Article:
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Heart Attack

What is a heart attack?

A heart attack (also known as a myocardial infarction, or MI) happens when part of your heart muscle is damaged or dies due to a lack of blood flow to the area, which deprives it of oxygen.

The leading cause of heart attack is atherosclerosis, which occurs when fatty material (plaque) is deposited along the walls of arteries. The plaque hardens and may eventually block the arteries.

If you experience symptoms of a heart attack, call 911 right away.

Common heart attack symptoms

The most common heart attack symptoms include the following:

  • Chest tightness or chest pain, though 20 percent of heart attack patients have no pain — mainly diabetics, those with high blood pressure and elderly patients
  • Discomfort that spreads to the shoulders, neck, jaw, arms or back
  • Chest discomfort accompanied by lightheadedness, sweating, nausea or shortness of breath

Less common heart attack symptoms

There are also less common warning signs, which women may be more likely to experience:

  • Stomach pain
  • Anxiety
  • Palpitations, cold sweat or paleness
  • Unexplained weakness or fatigue
  • Risk factors for a heart attack include the following:

Care for heart attacks at Rush

If you experience symptoms of a heart attack, call 911 immediately. Do not try to drive yourself to the hospital. Paramedics can help begin lifesaving measures sooner and alert us to your pending arrival.

There are two main treatments heart specialists at Rush provide once a heart attack diagnosis is confirmed:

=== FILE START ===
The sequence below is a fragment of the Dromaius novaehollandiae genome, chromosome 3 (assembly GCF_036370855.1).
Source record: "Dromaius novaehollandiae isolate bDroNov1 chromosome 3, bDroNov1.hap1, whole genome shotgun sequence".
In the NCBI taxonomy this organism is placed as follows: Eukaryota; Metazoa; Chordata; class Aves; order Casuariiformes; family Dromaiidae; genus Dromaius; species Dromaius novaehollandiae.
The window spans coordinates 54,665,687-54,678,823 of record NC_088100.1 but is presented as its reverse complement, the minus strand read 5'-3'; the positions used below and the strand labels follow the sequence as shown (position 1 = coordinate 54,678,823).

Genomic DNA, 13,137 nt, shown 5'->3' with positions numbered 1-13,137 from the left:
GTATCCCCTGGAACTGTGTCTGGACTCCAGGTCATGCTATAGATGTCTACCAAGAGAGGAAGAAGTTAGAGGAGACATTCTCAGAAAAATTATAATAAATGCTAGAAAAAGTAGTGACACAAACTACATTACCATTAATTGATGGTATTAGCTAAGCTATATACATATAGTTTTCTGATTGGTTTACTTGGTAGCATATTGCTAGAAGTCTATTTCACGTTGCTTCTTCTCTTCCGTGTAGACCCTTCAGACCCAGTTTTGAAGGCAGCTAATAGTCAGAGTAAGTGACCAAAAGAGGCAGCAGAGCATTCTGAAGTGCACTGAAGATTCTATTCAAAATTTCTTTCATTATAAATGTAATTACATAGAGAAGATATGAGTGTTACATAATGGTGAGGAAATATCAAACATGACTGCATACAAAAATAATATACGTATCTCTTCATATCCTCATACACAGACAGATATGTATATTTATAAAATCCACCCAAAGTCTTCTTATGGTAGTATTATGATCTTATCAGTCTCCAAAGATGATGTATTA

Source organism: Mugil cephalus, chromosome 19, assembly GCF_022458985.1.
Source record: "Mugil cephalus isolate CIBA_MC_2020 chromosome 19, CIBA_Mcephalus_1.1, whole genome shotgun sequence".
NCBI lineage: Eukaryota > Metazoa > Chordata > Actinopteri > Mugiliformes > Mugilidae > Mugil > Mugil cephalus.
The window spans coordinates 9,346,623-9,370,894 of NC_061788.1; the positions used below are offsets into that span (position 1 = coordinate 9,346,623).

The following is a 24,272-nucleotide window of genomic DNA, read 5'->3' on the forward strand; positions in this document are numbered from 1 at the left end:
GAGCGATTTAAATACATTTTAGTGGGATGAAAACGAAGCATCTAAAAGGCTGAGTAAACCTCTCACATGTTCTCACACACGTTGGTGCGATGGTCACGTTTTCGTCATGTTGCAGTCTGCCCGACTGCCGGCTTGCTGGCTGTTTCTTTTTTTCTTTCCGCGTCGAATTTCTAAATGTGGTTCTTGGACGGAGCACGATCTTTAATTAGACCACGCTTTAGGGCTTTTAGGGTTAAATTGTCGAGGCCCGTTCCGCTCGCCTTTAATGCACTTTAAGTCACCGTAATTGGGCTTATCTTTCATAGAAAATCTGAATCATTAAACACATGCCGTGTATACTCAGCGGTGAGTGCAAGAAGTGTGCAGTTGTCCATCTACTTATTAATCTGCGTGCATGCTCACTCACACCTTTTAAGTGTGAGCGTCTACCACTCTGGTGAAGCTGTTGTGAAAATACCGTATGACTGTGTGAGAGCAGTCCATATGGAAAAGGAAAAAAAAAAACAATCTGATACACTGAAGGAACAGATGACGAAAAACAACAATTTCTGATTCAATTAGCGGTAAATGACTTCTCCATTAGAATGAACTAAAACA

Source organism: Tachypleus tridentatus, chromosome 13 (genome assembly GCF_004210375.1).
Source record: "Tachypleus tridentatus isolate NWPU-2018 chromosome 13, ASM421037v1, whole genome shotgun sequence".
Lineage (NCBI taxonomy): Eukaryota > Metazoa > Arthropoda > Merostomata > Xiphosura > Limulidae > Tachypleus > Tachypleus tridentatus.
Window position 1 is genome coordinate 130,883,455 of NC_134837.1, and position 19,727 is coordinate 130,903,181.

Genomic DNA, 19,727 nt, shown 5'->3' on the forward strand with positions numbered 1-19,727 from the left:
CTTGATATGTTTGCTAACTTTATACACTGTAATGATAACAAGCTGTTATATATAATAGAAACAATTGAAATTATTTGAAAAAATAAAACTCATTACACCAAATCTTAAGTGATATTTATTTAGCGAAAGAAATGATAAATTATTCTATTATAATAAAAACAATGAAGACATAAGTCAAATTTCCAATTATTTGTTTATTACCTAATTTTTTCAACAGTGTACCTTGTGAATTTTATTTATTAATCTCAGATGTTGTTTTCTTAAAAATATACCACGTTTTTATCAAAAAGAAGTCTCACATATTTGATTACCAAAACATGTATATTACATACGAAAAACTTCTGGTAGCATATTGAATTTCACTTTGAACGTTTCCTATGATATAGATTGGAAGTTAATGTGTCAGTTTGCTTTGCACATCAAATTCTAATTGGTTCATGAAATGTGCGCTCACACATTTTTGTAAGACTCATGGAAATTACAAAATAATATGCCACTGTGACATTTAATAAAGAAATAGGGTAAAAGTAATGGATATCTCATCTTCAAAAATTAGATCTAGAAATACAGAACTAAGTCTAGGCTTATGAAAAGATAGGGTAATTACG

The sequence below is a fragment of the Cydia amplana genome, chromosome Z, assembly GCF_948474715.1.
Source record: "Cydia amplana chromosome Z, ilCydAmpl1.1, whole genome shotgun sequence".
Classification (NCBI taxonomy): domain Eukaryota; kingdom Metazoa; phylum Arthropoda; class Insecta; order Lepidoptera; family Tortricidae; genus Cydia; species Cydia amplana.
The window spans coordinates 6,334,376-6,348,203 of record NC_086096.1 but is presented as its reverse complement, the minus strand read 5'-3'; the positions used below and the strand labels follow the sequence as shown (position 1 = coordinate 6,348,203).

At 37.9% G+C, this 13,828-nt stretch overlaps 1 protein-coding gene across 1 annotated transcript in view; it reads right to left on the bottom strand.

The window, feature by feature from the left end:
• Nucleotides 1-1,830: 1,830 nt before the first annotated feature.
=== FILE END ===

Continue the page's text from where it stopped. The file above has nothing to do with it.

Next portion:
• Clot-busting drugs can actually stop heart attacks in progress, limit damage and save lives. But they must be administered shortly after symptoms begin to work well.
  • Angioplasty, usually with stenting (also called percutaneous coronary intervention or PCI), is a minimally invasive procedure in which the doctor uses a catheter to thread a balloon-like device through the groin to the blocked artery. Once in place, the balloon is inflated to restore blood flow to the heart. Usually a small wire mesh tube (stent) is placed inside the artery to keep it propped open.

Other therapies for heart attack are often available through clinical trials, such as stem cell therapy. Your cardiologist will discuss your options and see if you are eligible for a trial.

Why choose Rush for heart attack care

  • Rapid treatment. Rush's median "door-to-balloon" time — the time between when a person having a heart attack enters the hospital and receives the recommended emergency treatment of an angioplasty — is 60 minutes. This is significantly shorter than the standard U.S. goal of 90 minutes.
  • Accreditation. Rush has received Mission: Lifeline STEMI Accreditation, provided through a partnership between the American Heart Association and the Society of Cardiovascular Patient Care. To earn this accreditation, hospitals must meet standards for prompt, appropriate heart attack treatment, including lifesaving procedures such as percutaneous coronary intervention (PCI) on a 24/7 basis. Rush is one of only two hospitals in Chicago to receive this accreditation.
  • Quality care. Rush is one of only 78 hospitals nationwide to receive the American College of Cardiology's NCDR ACTION Registry–GWTG Gold Performance Achievement Award for 2015. The award recognizes Rush’s commitment to and success in implementing a higher standard of care for heart attack patients. It also signifies that Rush has reached an aggressive goal of treating these patients to standard levels of care as outlined by the American College of Cardiology/American Heart Association clinical guidelines and recommendations.

Departments and programs that treat this condition